Libya has not become a member of the Barcelona Process or the Union for the Mediterranean. However, since the lifting of sanctions applied after the Lockerbie crisis, it has sought closer economic ties with the countries of Europe and more widely, and has entered into negotiations with the European Commission (EC) for an EU-Libya trade agreement. Although the Libyan leadership has shown little enthusiasm for a close relationship with the European Union, both parties might expect to gain economically from the proposed trade agreement. Analysing the potential details of the agreement can provide close insight into the nature and magnitude of these gains, as well as possible losses and related social and environmental effects. In evaluating these potential impacts, this paper makes use of the findings of a Sustainability Impact Assessment (SIA) study undertaken for the EC (Development Solutions, 2009), along with other research conducted by the authors. A similar study for the other countries in the Euro-Mediterranean Free Trade Area was completed in 2007 (Impact Assessment Research Centre, 2007).
Libya’s rich endowment of oil and natural gas makes it an important trading partner for Europe and potentially for the rest of the region. In common with other southern and eastern Mediterranean countries, it also has considerable potential for solar energy. The country relies heavily on imports of both manufactured goods and agricultural produce. Its agricultural capability is limited by severe water resource constraints, with concerns for the depletion of aquifers shared with its immediate neighbours. Libya has a growing fishing industry, which contributes to concerns over the depletion of Mediterranean fish stocks. It makes extensive use of migrant labour and is also a conduit for immigration into Europe. These and other factors would be affected by the proposed trade agreement, with potentially significant beneficial or adverse impacts in Libya, the EU and other Mediterranean countries.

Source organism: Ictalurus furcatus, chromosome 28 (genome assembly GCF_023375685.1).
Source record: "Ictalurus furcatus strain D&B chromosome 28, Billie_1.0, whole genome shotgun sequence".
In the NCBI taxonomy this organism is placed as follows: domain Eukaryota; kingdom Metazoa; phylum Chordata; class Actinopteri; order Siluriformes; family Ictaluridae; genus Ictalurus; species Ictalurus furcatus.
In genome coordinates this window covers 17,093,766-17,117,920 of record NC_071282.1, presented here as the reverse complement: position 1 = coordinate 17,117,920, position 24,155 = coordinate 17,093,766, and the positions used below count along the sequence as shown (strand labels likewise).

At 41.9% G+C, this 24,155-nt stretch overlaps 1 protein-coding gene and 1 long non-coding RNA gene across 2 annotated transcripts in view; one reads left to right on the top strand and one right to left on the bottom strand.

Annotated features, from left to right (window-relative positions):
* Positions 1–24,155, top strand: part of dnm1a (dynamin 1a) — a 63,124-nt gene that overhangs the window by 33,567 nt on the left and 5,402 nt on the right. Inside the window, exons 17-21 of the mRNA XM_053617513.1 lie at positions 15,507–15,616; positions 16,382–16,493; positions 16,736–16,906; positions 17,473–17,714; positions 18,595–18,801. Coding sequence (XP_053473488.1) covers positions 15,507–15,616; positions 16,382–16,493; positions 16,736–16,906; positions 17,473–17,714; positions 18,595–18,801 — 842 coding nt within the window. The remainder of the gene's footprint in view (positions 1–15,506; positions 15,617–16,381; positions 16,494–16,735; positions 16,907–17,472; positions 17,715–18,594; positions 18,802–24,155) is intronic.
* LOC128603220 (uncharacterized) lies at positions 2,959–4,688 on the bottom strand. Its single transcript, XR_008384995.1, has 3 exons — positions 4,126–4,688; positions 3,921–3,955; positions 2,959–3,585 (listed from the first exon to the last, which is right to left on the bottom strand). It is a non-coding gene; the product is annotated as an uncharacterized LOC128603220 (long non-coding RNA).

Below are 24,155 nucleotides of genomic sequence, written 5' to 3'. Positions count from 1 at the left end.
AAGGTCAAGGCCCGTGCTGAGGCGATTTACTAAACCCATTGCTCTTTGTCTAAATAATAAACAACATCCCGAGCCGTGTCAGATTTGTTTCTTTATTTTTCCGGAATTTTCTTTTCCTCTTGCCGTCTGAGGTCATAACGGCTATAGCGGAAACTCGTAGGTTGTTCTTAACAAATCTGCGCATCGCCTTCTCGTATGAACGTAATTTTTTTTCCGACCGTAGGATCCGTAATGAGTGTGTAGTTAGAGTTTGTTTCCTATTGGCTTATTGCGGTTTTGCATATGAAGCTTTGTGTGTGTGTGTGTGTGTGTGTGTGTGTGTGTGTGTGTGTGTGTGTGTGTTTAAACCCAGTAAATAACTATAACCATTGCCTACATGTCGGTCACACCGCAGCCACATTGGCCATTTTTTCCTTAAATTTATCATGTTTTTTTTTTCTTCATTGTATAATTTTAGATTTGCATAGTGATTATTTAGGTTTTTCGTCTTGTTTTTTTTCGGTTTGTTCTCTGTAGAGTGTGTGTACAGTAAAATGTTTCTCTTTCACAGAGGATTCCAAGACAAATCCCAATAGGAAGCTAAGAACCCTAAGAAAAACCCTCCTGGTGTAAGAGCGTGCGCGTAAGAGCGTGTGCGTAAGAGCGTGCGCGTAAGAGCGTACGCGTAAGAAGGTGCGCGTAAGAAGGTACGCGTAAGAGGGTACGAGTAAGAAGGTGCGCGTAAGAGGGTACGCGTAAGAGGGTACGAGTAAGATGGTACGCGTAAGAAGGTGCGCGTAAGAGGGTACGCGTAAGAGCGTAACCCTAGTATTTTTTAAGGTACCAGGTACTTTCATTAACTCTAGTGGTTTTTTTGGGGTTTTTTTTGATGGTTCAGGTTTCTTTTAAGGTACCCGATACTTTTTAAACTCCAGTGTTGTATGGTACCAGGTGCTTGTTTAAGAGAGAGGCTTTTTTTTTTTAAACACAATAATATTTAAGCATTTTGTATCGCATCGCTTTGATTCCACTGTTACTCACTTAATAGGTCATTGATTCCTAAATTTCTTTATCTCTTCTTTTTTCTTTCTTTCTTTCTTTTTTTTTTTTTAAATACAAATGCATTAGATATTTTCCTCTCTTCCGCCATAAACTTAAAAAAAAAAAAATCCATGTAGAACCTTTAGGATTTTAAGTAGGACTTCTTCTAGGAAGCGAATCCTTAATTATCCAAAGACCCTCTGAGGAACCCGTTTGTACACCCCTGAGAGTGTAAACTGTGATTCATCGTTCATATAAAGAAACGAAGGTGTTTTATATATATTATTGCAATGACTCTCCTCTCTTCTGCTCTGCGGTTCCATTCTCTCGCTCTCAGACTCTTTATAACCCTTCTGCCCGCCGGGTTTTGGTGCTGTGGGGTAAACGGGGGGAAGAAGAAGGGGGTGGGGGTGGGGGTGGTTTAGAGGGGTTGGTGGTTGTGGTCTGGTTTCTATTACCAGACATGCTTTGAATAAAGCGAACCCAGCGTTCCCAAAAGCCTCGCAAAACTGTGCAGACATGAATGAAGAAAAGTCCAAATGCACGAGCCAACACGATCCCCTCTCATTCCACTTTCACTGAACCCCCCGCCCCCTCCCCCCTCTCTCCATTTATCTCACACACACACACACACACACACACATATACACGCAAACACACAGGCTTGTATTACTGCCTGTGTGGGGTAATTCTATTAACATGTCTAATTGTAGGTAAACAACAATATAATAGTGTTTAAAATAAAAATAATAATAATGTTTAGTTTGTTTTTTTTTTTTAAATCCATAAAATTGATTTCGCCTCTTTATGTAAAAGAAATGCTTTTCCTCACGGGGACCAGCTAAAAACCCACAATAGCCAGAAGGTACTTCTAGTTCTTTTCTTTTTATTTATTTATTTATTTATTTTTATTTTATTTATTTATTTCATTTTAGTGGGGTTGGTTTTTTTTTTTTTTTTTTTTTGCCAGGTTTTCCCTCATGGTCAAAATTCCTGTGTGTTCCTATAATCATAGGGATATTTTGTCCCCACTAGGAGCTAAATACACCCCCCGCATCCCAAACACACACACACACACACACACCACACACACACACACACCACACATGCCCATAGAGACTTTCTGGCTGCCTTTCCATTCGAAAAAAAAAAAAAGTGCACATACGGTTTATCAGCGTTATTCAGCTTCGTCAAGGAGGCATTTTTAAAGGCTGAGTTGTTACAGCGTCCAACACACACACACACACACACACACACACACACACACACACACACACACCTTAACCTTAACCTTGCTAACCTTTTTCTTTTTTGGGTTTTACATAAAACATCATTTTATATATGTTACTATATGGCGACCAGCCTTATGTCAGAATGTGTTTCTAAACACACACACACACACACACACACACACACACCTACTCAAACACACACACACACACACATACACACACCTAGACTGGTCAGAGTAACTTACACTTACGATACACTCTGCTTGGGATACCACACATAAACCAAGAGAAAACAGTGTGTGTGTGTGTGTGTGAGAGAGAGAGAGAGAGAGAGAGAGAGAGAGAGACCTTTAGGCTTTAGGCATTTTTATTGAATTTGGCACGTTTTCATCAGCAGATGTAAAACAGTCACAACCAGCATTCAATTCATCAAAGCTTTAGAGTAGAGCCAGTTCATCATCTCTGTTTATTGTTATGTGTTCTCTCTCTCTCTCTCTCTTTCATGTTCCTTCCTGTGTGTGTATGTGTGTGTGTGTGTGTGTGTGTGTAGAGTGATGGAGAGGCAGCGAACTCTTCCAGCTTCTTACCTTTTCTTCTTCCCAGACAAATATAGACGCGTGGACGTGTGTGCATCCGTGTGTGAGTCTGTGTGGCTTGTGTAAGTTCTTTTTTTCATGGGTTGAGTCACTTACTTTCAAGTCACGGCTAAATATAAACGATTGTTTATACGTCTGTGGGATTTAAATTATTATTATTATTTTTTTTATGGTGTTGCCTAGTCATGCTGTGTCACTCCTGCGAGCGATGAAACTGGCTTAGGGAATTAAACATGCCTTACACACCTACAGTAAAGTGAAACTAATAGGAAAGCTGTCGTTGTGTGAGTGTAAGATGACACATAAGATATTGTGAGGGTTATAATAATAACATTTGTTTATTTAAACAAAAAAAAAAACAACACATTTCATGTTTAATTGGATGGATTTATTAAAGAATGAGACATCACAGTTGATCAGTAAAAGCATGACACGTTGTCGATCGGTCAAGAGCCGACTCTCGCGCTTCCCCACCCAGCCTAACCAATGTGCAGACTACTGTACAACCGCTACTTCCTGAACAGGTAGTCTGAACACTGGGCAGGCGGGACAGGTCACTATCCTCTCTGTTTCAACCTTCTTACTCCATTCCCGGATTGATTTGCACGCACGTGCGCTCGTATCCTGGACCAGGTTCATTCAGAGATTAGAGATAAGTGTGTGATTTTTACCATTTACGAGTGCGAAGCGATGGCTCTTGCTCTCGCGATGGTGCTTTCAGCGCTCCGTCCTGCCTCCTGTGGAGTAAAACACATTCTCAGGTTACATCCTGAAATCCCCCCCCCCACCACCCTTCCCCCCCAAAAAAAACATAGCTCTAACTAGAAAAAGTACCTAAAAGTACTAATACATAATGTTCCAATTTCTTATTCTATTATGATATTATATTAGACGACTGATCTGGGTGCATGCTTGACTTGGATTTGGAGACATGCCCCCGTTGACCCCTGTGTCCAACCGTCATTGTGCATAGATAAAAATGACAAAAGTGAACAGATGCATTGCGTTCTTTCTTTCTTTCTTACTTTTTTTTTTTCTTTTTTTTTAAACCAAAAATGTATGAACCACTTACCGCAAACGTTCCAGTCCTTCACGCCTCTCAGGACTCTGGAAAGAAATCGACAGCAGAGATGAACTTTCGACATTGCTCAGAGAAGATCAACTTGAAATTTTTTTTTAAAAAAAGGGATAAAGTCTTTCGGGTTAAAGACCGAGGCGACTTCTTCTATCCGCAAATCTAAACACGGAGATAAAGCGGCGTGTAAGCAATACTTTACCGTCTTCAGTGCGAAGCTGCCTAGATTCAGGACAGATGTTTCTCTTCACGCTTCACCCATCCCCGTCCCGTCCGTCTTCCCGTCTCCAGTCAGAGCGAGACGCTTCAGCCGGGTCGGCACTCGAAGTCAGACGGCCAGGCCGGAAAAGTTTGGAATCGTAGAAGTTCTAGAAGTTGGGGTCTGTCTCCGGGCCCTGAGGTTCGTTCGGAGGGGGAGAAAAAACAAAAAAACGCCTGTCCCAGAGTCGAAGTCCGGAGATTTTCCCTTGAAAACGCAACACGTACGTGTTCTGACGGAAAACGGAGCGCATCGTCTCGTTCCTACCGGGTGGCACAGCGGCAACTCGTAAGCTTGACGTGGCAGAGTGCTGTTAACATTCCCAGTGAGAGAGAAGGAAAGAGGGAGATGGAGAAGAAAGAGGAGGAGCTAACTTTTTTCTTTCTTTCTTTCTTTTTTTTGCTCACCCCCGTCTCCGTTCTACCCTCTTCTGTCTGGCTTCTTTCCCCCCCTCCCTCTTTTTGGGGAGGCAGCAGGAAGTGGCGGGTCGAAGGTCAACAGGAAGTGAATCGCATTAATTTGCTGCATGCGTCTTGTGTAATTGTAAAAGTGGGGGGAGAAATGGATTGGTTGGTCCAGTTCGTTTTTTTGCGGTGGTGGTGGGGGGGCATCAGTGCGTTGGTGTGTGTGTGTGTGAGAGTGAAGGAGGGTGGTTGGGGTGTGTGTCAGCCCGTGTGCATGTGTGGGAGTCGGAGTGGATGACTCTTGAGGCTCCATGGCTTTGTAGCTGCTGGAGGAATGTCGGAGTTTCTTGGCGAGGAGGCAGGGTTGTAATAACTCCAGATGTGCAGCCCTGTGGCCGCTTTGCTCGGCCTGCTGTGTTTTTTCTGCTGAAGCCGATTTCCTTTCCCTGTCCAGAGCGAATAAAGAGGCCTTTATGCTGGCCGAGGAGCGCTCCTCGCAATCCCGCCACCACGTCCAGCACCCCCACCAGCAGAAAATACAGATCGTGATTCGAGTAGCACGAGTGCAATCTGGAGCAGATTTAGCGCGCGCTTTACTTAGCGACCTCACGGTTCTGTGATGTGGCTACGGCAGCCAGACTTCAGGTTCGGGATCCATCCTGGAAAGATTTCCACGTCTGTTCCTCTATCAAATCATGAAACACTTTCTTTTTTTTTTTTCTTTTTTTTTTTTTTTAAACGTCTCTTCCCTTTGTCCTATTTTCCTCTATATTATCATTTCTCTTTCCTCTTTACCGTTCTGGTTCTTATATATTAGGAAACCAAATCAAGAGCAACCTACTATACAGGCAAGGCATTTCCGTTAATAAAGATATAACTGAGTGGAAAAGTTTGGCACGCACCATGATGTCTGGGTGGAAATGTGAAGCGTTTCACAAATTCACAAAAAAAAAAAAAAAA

Most of the benefits that Libya and the EU can expect to gain from the proposed trade agreement arise from specific aspects under negotiation, rather than from the economy-wide effects of reducing trade barriers. In the SIA study, the magnitude of the economy-wide effects was estimated using a computable general equilibrium (CGE) economic model (Francois et al., 2009), which was also used to give an indication of the indirect effect on capital accumulation and the potential magnitude of impacts from trade facilitation (one of the deeper integration measures in the negotiation agenda). Two scenarios were examined. A “modest” liberalisation scenario assumed a reduction of existing barriers (which are primarily non-tariff) of 90% for goods and 50% for services, while an “ambitious” scenario assumed 97% for goods and 75% for services.
The results were roughly proportional to the degree of liberalisation postulated. For goods liberalisation the two scenarios were similar and gave similar impacts, whereas for services the impacts were significantly larger for the more ambitious scenario. In the EU the direct economy-wide effects are close to zero, since trade with Libya is only a small proportion of the EU’s total trade. Within Libya, goods liberalisation is expected to give a small decrease in economic welfare, countered by a larger gain from services. For goods and services combined the overall direct effect was estimated to be a welfare increase of 0.4% for the modest scenario and 1.4% for the more ambitious one, accruing over a period of up to ten years. Although the economy-wide effect is bigger for Libya than for the EU, it is dwarfed by the impact on the Libyan economy of volatility in world oil prices.
The net effect on economic welfare is the result of significant increases in production in some sectors and decreases in others. Construction activity in Libya is projected to increase by up to 6%, while other services decline by up to 8%. There would be a small adverse effect on the overall unemployment level during the transition period, but this is not expected to be significant in national terms. Wages are projected to rise by about 5% in construction and fall by about 7% in commercial services. Growth of the construction industry would increase demand for migrant labour, which may exacerbate existing social tensions.
Significant concerns arise for Libyan manufacturing industry. The modelling scenarios project a rise in imports of over 30% of domestic production.
Agriculture, Fisheries and Processed Foods